The Bayelsa State Government has assured the management and staff of the Niger Delta University Teaching Hospital (NDUTH), Okolobiri, of its commitment to addressing challenges facing the hospital within limits of available resources.
Deputy Governor, Senator Lawrence Ewhrudjakpo, gave the assurance while granting audience to the Chief Medical Director and representatives of various medical and health unions of the hospital, at his office in Government House, Yenagoa, on Thursday.
A statement by the Senior Special Assistant to the Deputy Governor on Media, Mr Doubara Atasi, quoted Senator Ewhrudjakpo as saying that the state government’s desire is to make all its hospitals and other healthcare facilities functional.
To this end, he said government had already set up a committee to comprehensively look into the manpower and other pressing needs of all health facilities in the state.
Acknowledging the sacrifices being made by the Management and staff of the teaching hospital, the Deputy Governor, however, pointed out that government would not be able to tackle all the challenges confronting the health institution due to financial constraints.
He, therefore, constituted a four-man taskforce headed by the State Head of Service, Barrister (Mrs) Biobelemoye Charles-Onyeama, to identify the immediate infrastructural needs of the hospital.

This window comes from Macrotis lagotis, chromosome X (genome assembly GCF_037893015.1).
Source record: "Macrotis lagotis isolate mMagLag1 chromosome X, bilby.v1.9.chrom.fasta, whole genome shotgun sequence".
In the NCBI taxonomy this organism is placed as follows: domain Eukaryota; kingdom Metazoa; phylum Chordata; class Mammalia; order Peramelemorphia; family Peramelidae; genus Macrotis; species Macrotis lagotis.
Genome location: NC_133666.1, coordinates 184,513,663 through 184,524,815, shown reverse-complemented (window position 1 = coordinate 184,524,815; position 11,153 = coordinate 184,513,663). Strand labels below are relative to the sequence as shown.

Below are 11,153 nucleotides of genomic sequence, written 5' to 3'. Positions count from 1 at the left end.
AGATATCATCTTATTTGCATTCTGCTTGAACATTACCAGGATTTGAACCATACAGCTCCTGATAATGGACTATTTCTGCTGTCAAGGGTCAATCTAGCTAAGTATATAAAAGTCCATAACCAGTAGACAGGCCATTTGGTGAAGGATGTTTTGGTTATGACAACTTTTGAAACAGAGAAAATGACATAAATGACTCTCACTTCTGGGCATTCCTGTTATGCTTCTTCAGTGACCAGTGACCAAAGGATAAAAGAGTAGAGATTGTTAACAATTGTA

On the contentious issue of salary disparity in the health sector, Senator Ewhrudjakpo, explained that medical personnel were not supposed to draw both call duty and shift allowances at the same time, stressing it is also improper for health workers resident in the city to be drawing rural posting allowance.
On the issue of domestication of the residency training fund for medical doctors, he said the bill was before the State House of Assembly, and once it was passed, government would do the needful.
His words: “We are quite aware of our responsibility to the teaching hospital. On the issue of infrastructure, we really need to look at what are the immediate and important needs. If we do these, we will be able to know and put our money where our mouth is.
“I want us to get a taskforce, just as we set up for the tertiary institutions, to look at the immediate things we need to do in our teaching hospital.
“The taskforce will go into the hospital to determine the major infrastructural deficits that we need to address, like renovation of dilapidated buildings, and may be additional buildings that need to be built. The taskforce will also deal with the issue of equipment.
“The issue of human resources is not peculiar to the teaching hospital. We are aware of that need and we need to provide the basic minimum we can afford.”
Speaking earlier, the Chief Medical Director, NDUTH, Okolobiri, Professor Dimie Ogoina, lamented that the hospital is suffering equipment, infrastructural and manpower deficit arising from retirements, resignations and the challenge of brain drain.
These and other operational challenges, according to Prof. Ogoina, have made it practically impossible for the teaching hospital to meet its three-fold mandate of training, providing specialist healthcare and research.
In their separate remarks, the Chairman of the Nigerian Medical Association (NMA), Dr. Koroye, and the President of the Resident Doctors’ Association, Dr Namara Aseimo, NDUTH Branch, called for the implementation of the rural posting allowance, and the medical residency training fund for increased human capacity development.
Chairperson of the National Association of Nigerian Nurses and Midwives (NANNM) in the state, Mrs Elizabeth Ouserigha-Usen, and her Pharmacy counterpart, Mr Milia Adugo, pleaded with government to resuscitate the shuttle bus service, proper placement of interns and pharmacists.